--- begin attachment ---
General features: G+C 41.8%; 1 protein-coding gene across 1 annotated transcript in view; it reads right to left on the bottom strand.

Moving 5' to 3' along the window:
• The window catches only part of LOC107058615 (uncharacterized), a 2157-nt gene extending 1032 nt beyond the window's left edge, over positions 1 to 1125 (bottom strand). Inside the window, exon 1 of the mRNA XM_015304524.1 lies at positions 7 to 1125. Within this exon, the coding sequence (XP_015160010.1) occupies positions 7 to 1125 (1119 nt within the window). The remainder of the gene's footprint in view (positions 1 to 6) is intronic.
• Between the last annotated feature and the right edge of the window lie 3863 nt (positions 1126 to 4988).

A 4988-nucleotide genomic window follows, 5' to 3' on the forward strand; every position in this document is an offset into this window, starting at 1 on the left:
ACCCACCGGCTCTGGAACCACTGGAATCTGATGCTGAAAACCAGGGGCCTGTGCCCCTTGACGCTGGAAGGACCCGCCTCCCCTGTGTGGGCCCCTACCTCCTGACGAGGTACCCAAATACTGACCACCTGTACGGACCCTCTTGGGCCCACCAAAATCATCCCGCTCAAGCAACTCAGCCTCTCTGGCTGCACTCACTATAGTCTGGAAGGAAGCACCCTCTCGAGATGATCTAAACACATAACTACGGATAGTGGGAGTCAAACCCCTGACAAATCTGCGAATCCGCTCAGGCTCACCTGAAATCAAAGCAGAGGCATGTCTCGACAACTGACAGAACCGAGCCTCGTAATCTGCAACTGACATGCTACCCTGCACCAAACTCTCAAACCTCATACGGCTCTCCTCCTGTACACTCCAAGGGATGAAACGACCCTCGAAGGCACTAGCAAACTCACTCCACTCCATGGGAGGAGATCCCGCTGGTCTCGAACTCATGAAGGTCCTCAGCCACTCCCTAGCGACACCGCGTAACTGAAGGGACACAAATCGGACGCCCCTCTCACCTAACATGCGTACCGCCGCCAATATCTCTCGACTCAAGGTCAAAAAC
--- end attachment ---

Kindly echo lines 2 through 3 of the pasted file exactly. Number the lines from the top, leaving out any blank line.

Moving 5' to 3' along the window:
• The window catches only part of LOC107058615 (uncharacterized), a 2157-nt gene extending 1032 nt beyond the window's left edge, over positions 1 to 1125 (bottom strand). Inside the window, exon 1 of the mRNA XM_015304524.1 lies at positions 7 to 1125. Within this exon, the coding sequence (XP_015160010.1) occupies positions 7 to 1125 (1119 nt within the window). The remainder of the gene's footprint in view (positions 1 to 6) is intronic.